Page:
Jun 24, 2016
It’s hardly surprising that many patients experience fear and anxiety when entering a hospital, placing their lives in the hands of the clinicians delivering their care. But most patients don’t think about the care delivery that starts long before that moment: the evaluation of medical devices and clinically sensitive supplies.
Although ignorance is bliss in some cases, it shouldn’t be so for patients who have no idea that the process that they use when buying a new car or flat screen TV is often more rigorous than the process hospitals use to decide which implants to put in their bodies. In fact, the findings of recent Procured Health research indicate only 28 percent of hospitals consistently review critical safety information such as adverse events and product recalls prior to selecting devices.
And if the potential harm to patients is not enough, the omission of such a review also has dire financial ramifications. Estimates show that hospitals will overspend on supplies and devices by as much as $35 billion in 2016—and on top of this overspending, the United States still ranks last in outcomes according to a 2014 Commonwealth Fund Report. Clearly, these dollars aren’t benefiting patients or hospital margins.
The good news is that hospitals are starting to pay more attention to their selection processes because value-based care is prompting them to pursue strategies to improve both costs and outcomes. The less good news is that many hospitals are struggling because they haven’t undertaken this work before. They’re falling prey to three common misconceptions that are hindering progress.
Misconception No. 1: If a physician asks for a specific medical device or clinical supply, the hospital must provide it. Hospitals have a long-standing history of approving medical devices and new technology requests based on physician preference alone. Why? Hospital administrators often fear that physicians will leave the hospital if they don’t have unrestricted access to devices. However, a recent survey of 101 physicians found that physicians are not nearly as intransigent as hospital administrators believe. Only seven of the physicians had ever left a hospital based on device selection, and even in those instances, it was the last straw rather than the motivating factor.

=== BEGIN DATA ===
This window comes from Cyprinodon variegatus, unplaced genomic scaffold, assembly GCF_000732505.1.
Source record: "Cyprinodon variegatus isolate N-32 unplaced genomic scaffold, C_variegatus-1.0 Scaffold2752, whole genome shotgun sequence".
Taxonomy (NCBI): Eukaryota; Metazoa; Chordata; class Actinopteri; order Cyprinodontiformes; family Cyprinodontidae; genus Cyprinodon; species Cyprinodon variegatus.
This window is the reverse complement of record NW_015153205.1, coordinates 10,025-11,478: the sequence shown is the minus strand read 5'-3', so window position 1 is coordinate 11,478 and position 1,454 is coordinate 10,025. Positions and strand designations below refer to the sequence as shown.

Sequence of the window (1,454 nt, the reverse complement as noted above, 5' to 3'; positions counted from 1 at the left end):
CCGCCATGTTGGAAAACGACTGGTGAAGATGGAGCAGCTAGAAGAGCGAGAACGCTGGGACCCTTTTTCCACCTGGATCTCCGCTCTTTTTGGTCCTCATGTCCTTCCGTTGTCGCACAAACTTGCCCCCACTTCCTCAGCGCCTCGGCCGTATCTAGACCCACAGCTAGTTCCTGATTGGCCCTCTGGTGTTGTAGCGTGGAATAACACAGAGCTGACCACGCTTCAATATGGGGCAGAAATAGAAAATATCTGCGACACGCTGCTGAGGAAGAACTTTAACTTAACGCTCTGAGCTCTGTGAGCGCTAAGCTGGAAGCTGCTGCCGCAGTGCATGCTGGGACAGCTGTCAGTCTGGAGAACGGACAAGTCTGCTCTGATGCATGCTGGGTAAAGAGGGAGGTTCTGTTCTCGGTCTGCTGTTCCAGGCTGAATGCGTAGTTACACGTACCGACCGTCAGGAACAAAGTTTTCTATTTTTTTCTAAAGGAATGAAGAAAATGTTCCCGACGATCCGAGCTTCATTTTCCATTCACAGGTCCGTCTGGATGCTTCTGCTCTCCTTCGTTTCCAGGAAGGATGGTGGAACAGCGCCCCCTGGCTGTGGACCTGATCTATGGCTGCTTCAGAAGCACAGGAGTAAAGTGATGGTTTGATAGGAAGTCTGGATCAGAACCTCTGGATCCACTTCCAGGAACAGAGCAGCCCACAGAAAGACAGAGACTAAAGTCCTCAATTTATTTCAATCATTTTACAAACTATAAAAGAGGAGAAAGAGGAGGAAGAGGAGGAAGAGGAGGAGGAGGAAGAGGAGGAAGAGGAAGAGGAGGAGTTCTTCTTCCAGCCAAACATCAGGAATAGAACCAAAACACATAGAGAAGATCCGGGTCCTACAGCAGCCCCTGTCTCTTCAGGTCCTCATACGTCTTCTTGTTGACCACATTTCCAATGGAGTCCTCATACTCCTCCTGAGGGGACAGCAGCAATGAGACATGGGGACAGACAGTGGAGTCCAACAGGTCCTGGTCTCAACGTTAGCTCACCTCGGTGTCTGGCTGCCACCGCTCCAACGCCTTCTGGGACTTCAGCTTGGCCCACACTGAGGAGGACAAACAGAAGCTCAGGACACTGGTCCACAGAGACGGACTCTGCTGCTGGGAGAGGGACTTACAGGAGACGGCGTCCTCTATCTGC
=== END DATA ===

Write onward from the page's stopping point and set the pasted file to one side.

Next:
The survey also found that physicians rank other health system characteristics as more important than unrestricted access to medical devices. Nearly 90 percent of respondents said that efficient operations were either very or extremely important, and hospital reputation came in higher as well, at 75 percent.
Misconception No. 2: Physicians always know best. The massive amount of research being published makes it nearly impossible for physicians to keep up. Further, physicians rely heavily on device vendors as their primary information sources even though the physicians recognize that the information isn’t unbiased and trustworthy. Hospital administrators can help by providing a comprehensive overview of peer-reviewed literature on requested devices as well as the comparable products on the market.
Misconception No. 3: “New” always means “improved.” Device vendors are constantly boasting that products are more innovative, groundbreaking, and unlike anything else on the market today. And of course, every hospital wants to have the best. Yet in many cases, the clinical evidence associated with these technologies doesn’t demonstrate superior outcomes.
For example, vendors touted that there was less wear and increased longevity with the introduction of ceramic on ceramic bearings in total hip replacement, but the evidence found no improvements in revision rates. In fact, there were increased rates of implant fractures and squeaking in up to 8 percent of patients.
Patients don’t care if they’re receiving the newest, most expensive medical device; they just want the device that will ensure a better quality of life. Delivering that end result is at the heart of what hospitals promise to do, and it’s what every patient deserves.
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